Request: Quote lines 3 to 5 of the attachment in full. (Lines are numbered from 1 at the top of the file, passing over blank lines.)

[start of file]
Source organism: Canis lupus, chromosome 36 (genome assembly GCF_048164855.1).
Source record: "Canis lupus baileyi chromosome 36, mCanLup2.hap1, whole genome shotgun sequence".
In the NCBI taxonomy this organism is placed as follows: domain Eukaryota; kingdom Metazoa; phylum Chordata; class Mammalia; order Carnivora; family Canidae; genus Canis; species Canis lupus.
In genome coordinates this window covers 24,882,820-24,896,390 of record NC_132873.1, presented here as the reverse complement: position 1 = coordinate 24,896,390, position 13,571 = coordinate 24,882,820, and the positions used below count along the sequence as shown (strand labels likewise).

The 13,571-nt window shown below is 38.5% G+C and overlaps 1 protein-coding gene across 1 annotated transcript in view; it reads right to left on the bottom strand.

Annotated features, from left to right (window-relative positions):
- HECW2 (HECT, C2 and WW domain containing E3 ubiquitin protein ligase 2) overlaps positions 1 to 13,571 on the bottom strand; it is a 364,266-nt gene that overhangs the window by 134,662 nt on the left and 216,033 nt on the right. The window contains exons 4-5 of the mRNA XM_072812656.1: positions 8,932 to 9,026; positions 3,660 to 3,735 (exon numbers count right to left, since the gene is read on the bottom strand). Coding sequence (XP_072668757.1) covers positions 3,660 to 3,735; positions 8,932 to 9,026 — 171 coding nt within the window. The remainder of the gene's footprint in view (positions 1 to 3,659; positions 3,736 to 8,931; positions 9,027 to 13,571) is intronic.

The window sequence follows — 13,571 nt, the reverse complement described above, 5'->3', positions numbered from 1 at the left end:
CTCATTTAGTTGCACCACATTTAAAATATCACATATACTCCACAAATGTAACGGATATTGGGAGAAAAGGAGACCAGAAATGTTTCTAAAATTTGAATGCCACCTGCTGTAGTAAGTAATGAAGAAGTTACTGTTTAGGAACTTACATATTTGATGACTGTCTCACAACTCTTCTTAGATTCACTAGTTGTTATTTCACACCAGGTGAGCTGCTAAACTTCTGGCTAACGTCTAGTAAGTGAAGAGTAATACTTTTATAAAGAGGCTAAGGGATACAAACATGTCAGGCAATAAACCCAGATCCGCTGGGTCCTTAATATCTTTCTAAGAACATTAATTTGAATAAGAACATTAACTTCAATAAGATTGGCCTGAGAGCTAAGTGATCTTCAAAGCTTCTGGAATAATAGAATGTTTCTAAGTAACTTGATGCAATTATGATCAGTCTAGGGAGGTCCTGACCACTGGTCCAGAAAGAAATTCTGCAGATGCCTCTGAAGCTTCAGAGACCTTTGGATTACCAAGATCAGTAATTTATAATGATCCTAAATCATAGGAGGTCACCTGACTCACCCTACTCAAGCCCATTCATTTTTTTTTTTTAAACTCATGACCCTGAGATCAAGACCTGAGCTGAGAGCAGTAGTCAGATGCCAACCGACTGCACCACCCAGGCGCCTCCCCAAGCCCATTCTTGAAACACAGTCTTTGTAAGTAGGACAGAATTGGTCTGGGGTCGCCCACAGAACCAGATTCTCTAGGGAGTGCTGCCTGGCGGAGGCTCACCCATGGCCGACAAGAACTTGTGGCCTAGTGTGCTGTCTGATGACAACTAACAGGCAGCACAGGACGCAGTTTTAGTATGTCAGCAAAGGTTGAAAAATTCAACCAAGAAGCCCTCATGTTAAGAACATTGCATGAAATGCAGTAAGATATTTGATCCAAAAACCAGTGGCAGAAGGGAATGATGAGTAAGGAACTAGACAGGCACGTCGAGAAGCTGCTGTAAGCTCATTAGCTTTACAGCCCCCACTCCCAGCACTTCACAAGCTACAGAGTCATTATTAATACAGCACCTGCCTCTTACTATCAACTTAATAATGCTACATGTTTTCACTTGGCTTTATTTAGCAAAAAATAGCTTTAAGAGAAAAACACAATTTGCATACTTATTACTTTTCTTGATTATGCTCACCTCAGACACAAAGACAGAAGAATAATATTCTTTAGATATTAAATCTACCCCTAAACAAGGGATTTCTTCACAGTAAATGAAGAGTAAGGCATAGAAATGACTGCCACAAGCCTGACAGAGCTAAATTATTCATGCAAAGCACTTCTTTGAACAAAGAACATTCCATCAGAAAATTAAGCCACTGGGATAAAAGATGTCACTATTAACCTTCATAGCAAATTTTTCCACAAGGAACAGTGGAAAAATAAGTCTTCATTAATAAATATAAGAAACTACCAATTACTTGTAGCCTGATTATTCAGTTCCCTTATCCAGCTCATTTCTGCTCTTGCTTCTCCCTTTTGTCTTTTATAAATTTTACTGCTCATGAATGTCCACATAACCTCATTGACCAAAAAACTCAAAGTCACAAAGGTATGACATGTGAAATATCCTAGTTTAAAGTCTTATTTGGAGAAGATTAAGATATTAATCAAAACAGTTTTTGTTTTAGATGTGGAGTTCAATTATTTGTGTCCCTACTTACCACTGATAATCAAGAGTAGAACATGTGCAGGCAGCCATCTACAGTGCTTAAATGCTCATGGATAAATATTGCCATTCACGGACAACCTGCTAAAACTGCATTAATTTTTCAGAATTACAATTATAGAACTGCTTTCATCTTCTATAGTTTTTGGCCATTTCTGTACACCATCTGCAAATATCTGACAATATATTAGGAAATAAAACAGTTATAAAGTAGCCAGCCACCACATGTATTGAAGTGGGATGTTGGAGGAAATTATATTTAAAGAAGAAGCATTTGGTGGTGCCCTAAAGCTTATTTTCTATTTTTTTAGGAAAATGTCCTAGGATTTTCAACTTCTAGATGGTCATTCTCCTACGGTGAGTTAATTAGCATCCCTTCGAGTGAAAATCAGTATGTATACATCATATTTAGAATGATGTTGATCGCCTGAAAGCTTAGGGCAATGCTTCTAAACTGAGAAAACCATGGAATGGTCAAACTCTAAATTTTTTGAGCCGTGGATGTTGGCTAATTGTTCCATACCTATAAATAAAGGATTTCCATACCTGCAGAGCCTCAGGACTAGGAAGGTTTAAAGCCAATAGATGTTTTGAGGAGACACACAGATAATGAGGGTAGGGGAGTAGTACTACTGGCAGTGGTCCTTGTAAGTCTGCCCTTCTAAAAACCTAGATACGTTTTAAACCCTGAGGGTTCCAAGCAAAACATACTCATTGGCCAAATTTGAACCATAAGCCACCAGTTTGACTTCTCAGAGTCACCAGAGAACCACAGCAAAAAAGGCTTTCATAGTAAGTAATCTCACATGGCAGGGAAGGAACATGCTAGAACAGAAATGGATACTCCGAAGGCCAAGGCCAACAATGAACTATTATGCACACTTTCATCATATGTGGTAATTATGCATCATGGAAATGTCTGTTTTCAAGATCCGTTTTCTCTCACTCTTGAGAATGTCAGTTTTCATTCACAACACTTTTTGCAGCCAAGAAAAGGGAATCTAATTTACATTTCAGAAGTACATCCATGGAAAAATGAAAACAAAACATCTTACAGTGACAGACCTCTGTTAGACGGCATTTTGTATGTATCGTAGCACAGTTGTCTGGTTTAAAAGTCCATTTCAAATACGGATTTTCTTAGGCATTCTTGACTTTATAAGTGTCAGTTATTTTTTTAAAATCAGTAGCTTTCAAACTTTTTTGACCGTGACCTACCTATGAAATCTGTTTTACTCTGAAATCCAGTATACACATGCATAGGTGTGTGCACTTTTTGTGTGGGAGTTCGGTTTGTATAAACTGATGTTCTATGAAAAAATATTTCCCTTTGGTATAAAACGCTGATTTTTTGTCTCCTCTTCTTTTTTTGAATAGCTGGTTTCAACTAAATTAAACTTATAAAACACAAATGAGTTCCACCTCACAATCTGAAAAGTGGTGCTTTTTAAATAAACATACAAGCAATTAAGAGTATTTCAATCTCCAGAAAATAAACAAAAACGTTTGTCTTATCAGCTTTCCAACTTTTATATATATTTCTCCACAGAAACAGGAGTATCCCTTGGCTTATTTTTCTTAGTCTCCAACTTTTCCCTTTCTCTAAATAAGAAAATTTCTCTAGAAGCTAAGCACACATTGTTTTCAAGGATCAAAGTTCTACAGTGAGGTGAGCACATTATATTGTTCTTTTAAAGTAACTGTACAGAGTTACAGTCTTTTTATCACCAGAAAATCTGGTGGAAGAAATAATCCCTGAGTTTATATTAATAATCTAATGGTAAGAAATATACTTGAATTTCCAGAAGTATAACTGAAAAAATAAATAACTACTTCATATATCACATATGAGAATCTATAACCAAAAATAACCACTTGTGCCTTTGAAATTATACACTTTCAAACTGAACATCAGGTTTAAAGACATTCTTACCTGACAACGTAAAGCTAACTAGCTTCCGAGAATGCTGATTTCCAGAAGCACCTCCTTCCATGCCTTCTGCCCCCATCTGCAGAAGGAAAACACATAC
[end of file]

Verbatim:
In the NCBI taxonomy this organism is placed as follows: domain Eukaryota; kingdom Metazoa; phylum Chordata; class Mammalia; order Carnivora; family Canidae; genus Canis; species Canis lupus.
In genome coordinates this window covers 24,882,820-24,896,390 of record NC_132873.1, presented here as the reverse complement: position 1 = coordinate 24,896,390, position 13,571 = coordinate 24,882,820, and the positions used below count along the sequence as shown (strand labels likewise).

The 13,571-nt window shown below is 38.5% G+C and overlaps 1 protein-coding gene across 1 annotated transcript in view; it reads right to left on the bottom strand.